This will help you increase your skills in challenging areas.

4. My SAT Online Score Report

Learn what your strengths and weaknesses are, so you can better prepare for the test.

5. My College QuickStart

If you have taken the PSAT, My College QuickStart is an invaluable tool to help you prepare for the SAT and create a personalized study plan. Again, the website is sat.org/practice.

Just a few reminders about the SAT and the ACT:

  • Freshmen, sophomores and juniors interested in going to a four-year university should take the PSAT on October 14. See your high school counselor to sign up for this test.
  • Seniors will need to have the SAT and/or ACT taken by the December test dates. Register online: https://sat.collegeboard.org/home
  • Juniors should take the test(s) by May or June of next year (the SAT will be redesigned then–read more about this on the College Board site), and then again probably the fall of their senior year.
  • Test scores are sent free to a half dozen colleges free if you indicate those colleges when you sign up. Otherwise, it costs more money later.
  • Fee waivers for these tests are available from your school counselor (saving you $54.50 for the SAT, ) if you qualify for free or reduced lunch or if you are receiving another form of government assistance.

How will the SAT change?

6 Mar

redesigned-sat-hp1

The College Board announced March 5 that it will be making changes to the Scholastic Aptitude Test (SAT)–the first changes since 2005.

The changes seem to be in response to two forces — states’ adoption of the Common Core and the rising popularity of the ACT, which for the first time in the last year was taken by more students than was the SAT.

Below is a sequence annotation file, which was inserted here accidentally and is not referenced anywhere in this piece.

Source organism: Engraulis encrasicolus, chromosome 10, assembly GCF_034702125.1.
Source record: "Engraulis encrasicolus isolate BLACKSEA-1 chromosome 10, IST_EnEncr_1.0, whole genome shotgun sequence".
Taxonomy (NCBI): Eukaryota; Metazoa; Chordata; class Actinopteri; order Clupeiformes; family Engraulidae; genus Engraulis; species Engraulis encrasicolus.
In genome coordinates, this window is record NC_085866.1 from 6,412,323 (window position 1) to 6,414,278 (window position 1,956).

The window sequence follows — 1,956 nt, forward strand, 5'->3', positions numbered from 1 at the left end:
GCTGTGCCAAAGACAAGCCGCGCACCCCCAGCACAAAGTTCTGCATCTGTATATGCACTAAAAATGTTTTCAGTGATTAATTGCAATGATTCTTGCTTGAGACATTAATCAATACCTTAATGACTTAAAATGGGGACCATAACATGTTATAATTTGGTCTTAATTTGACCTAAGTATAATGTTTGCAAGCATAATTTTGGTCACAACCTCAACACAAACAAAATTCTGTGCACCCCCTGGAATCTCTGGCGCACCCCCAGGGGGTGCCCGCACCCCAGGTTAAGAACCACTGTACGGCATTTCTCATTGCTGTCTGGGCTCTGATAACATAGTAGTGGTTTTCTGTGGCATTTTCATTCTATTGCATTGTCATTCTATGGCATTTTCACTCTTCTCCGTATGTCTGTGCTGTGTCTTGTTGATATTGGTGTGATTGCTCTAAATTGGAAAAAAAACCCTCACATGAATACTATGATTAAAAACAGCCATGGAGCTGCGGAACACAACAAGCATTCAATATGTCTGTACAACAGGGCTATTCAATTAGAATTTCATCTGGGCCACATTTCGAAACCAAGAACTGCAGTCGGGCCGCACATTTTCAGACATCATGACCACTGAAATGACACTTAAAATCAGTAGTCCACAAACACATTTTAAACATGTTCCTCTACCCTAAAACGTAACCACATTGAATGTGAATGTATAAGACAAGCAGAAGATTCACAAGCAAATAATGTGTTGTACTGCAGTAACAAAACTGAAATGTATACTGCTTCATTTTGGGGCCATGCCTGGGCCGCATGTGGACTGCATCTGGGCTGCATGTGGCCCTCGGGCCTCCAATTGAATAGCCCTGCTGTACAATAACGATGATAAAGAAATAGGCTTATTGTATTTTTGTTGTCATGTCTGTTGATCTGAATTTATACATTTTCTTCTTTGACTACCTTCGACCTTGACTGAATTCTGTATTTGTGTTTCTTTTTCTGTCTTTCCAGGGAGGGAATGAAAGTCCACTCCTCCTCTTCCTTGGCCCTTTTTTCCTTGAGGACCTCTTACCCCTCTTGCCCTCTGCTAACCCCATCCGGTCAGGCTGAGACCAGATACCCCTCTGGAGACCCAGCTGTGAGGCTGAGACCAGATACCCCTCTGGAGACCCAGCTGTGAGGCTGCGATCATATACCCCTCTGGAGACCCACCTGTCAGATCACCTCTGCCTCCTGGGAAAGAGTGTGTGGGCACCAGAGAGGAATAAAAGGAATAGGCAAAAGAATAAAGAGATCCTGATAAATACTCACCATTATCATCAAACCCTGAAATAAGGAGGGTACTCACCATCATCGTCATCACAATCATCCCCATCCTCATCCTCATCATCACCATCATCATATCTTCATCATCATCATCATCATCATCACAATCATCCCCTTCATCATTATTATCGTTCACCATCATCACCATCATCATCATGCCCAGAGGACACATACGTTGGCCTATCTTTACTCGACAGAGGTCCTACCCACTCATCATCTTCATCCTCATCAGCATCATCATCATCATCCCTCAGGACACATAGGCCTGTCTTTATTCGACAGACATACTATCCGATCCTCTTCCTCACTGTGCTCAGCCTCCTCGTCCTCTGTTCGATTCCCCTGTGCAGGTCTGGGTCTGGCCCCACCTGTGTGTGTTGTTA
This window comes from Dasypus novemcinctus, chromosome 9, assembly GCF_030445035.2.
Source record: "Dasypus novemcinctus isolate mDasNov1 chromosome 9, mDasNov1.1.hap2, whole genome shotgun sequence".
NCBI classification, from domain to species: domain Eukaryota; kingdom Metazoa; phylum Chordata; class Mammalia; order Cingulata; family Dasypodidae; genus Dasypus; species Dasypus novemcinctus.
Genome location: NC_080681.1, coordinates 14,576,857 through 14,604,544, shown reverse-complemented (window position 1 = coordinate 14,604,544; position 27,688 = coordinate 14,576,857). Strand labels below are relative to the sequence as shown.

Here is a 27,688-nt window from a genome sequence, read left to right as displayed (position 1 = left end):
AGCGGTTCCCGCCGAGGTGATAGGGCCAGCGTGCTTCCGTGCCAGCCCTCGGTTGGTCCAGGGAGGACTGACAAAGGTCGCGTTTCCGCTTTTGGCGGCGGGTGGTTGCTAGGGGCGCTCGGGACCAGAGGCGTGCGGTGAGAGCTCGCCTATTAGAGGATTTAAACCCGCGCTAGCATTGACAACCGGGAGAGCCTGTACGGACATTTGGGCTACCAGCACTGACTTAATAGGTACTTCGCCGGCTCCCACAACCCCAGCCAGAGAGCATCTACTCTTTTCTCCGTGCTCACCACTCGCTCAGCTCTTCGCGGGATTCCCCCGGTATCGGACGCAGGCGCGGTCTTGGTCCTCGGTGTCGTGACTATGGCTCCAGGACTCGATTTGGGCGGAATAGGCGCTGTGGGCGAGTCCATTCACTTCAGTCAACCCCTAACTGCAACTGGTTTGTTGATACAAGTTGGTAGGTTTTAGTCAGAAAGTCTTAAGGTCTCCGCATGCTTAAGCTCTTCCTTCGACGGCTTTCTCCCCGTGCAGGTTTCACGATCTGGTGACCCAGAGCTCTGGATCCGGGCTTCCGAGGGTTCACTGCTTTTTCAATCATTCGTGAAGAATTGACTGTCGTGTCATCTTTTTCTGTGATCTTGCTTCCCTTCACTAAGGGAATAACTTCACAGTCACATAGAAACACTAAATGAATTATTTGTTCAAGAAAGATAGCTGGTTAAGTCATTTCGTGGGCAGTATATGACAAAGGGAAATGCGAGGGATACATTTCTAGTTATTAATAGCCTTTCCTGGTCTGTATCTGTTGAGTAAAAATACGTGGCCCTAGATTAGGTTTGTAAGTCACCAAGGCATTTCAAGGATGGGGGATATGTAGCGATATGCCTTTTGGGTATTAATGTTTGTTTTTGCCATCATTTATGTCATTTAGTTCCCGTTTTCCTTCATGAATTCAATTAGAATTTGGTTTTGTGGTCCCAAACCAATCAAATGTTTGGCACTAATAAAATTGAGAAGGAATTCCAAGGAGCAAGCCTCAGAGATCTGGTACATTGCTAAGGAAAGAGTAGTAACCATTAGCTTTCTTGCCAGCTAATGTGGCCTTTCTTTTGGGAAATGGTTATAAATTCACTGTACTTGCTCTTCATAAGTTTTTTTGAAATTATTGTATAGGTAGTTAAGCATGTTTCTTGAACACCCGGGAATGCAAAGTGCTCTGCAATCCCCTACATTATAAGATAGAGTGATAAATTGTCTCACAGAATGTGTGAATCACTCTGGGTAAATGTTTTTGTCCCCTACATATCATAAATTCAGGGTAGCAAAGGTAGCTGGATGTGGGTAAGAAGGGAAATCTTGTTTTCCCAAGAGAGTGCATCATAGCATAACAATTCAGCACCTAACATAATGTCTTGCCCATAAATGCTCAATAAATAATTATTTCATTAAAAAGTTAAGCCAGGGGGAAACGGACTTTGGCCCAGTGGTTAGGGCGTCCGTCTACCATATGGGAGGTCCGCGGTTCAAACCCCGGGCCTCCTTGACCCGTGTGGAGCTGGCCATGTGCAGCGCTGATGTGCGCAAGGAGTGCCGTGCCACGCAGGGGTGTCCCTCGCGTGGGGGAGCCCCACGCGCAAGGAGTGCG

The changes will not take place until the spring 2016 SAT, but here’s a summary of what’s ahead for current high school freshmen and younger students:

1. No mandatory essay: Like the ACT, the essay will be optional. That means that the overall score will be 1600 (800 for math, 800 for critical reading), instead of 2400. A separate score will be provided if students take the essay. This will make the exam three hours long instead of three hours and 45 minutes. (Those who do the essay will have 50 additional minutes.)

2. No scoring penalty: Students will not be penalized for wrong answers. That means that students should bubble all answers instead of leaving any blank that they were not able to finish.

3. Vocabulary changes: Students will not be tested on obscure words; instead, the test will focus on words that are “widely used in college and career” such as analysis and synthesize.

4. Limited calculator: The use of a calculator will be limited to only certain portions of the math section.

5. Digital option: The SAT will be available in paper and digital forms.

6. Historical document: Each critical reading section will have one passage from an American founding document, such as The Declaration of Independence or the Gettysburg Address.

One nice arrangement the College Board has set up is that it will offer a free SAT prep program online through Khan Academy. The College Board has received criticism over the past that wealthy students had an advantage over others because of their ability to pay for costly SAT prep programs that can cost a thousand dollars or more.

Are these changes good? Time will tell! In any case, colleges have indicated that the best indicator of college success has been a student’s success in high school, so it is important to take the most challenging classes your high school offers and then do your best in those classes.

The College Board will post the first sample SAT test on April 16. More information is available on the College Board website: www.collegeboard.org.